Brooke Henderson is close to deciding her golf future.
The 17-year-old rising star from Smiths Falls, Ont., said Friday she expects to make a decision in the next two weeks regarding whether she'll enrol at the University of Florida or join the LPGA Tour. Henderson, who is No. 1 in the world amateur golf rankings, has won seven amateur titles and two pro events this season while making the cut in all four LPGA tournaments she entered.
"Right now I'm making a lot of decisions, the big one being whether to go to Florida, which is one of the top-ranked schools in the U.S., or turn professional," Henderson said during a telephone interview. "My decision is a little unclear at the moment but I think in the next couple of weeks a decision should be made."
Giving Henderson food for thought is her performance in the LPGA events.
Not only did the articulate, well-spoken teen make the cut in all four tournaments, she finished tied for 10th — and was the top amateur — in the U.S. Women's Open. She also finished tied for 26th at the Kraft Nabisco Championship, which is also a major.
Henderson was victorious at the Canadian Women’s Tour Ontario and PGA Women’s Championship of Canada and was also the low amateur and low Canuck at the Canadian Pacific Women's Open in London, Ont., last August — the LPGA Tour's lone stop north of the border.
"Those two (majors), really, were confidence boosters and showed me, 'You know what? I can compete with the best,'" Henderson said. "I know I still have a long way to go until I am consistently up there at the top but those were definitely key moments in my summer."
Earlier this month, Henderson won the individual title at the world amateur championship in Japan and combined with Brittany Marchand of Orangeville, Ont., and Augusta James of Bath, Ont., to earn Canada a second-place finish in the team event.
For Henderson, it's a perfect prep event for the upcoming world junior girls championship at Angus Glen Golf Club in Markham, Ont.
"It doesn't happen often in golf that it's a team sport," Henderson said. "The Ryder Cup is going on right now but other than that, there's not many team events so it is a learning experience, definitely.
"But coming off the world amateur, that was my last tournament so I'm still in that mindset and I think that's definitely going to help."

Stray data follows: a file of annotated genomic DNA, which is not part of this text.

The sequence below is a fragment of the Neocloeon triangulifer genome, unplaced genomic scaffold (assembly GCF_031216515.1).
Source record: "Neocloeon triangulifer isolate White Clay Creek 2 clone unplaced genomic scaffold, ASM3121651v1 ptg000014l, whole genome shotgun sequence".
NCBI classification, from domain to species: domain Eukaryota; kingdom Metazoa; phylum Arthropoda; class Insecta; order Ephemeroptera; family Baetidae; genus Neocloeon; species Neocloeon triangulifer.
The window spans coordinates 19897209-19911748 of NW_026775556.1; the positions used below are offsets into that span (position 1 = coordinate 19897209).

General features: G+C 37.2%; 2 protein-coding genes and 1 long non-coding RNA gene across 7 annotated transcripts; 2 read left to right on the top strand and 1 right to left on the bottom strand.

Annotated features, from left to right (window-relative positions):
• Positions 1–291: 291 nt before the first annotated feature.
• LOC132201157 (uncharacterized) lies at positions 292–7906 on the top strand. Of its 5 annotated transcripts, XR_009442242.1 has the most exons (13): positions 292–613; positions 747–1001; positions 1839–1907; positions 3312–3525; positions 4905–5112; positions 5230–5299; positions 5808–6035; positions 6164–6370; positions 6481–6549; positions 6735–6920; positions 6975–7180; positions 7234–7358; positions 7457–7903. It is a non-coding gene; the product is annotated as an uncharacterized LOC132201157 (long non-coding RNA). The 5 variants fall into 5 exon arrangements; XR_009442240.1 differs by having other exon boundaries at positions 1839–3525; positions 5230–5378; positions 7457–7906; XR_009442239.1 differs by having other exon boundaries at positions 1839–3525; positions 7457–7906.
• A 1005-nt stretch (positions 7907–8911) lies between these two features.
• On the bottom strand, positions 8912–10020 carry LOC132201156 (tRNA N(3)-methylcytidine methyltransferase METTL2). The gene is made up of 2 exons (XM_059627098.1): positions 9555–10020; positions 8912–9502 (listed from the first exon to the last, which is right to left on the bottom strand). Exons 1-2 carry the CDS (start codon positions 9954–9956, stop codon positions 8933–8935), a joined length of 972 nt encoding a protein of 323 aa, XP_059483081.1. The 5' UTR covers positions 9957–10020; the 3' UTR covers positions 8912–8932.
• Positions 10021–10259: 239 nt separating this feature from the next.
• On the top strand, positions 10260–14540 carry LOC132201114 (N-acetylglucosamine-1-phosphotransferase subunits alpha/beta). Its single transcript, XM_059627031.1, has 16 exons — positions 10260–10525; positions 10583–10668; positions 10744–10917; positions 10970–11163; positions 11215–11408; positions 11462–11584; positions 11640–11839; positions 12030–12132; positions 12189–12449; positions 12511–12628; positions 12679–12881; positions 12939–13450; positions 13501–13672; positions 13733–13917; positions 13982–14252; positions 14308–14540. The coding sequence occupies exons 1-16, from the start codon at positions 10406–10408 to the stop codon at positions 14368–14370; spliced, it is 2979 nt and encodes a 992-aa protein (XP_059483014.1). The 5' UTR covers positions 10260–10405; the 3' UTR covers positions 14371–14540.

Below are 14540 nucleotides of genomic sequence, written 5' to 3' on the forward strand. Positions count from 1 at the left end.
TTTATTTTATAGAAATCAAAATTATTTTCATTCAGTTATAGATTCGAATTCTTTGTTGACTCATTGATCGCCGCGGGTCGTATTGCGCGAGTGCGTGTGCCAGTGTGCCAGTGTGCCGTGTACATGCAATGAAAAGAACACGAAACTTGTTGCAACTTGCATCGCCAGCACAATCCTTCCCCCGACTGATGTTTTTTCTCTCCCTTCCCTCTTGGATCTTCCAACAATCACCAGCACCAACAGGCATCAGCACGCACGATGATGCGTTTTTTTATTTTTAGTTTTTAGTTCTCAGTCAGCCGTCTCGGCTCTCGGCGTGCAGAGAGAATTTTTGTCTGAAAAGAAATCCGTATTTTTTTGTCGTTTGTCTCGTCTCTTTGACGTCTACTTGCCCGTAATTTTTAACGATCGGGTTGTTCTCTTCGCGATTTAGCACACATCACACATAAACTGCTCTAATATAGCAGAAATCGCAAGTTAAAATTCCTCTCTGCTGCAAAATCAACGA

As the host country, Canada will field two three-golfer teams in the inaugural 15-country event, which begins Sunday. Henderson, Ottawa's Grace St-Germain and Victoria's Naomi Ko will make up one squad while the other will consist of Calgary's Jaclyn Lee, Selena Costabile of Thornhill, Ont., and Alisha Lau of Richmond, B.C.
The 72-hole tournament runs through Wednesday. A total of 48 golfers aged 19 and under are scheduled to participate in team and individual competition.
Qualifying countries were invited based upon how they fared at the 2012 event in Turkey.
"They picked the top countries so they're all very good players, they're all very skilled," Henderson said. "There's always Korea, the U.S., and Japan who are always right up there.
"You've got to play your own game but also keep an eye on them."
Playing on home soil will put added pressure on the Canadians, but Henderson says that's not necessarily a bad thing.
"If there's pressure, it means you're doing something right and you're expected to complete something," she said. "Definitely everyone here wants us to play well and play our best and hopefully hold up that trophy at the end of the week.
"There's always going to be that little bit, you just have to take the challenge and run with it."
And given her place in the world rankings, that's an attitude Henderson plans to take on to the course.
"Like I said, you have to take that challenge and perform your best," she said. "If you're able to represent your country and the people around you along the way, that's perfect.
"The key is definitely to play my own game. It's a team event but if I play well then it's going to help my team in the long run."
Golf is slated to return to the Summer Olympics in 2016 in Rio de Janeiro, Brazil, and if the Canadian team was selected now, Henderson would make the cut as the highest-ranked female among pro golfers in the country. Although that selection won't be made for a while, Henderson definitely wants to wear Canada's colours in an Olympic competition.
"It's always been a dream of mine to play for Canada and go to the Olympics," she said. "I'm excited right now because I am the No. 1-ranked professional in Canada so if the team was chosen right now I'd be picked to go to Rio and compete.
"I'm excited to be in this position and hopefully over the next two years I stay there."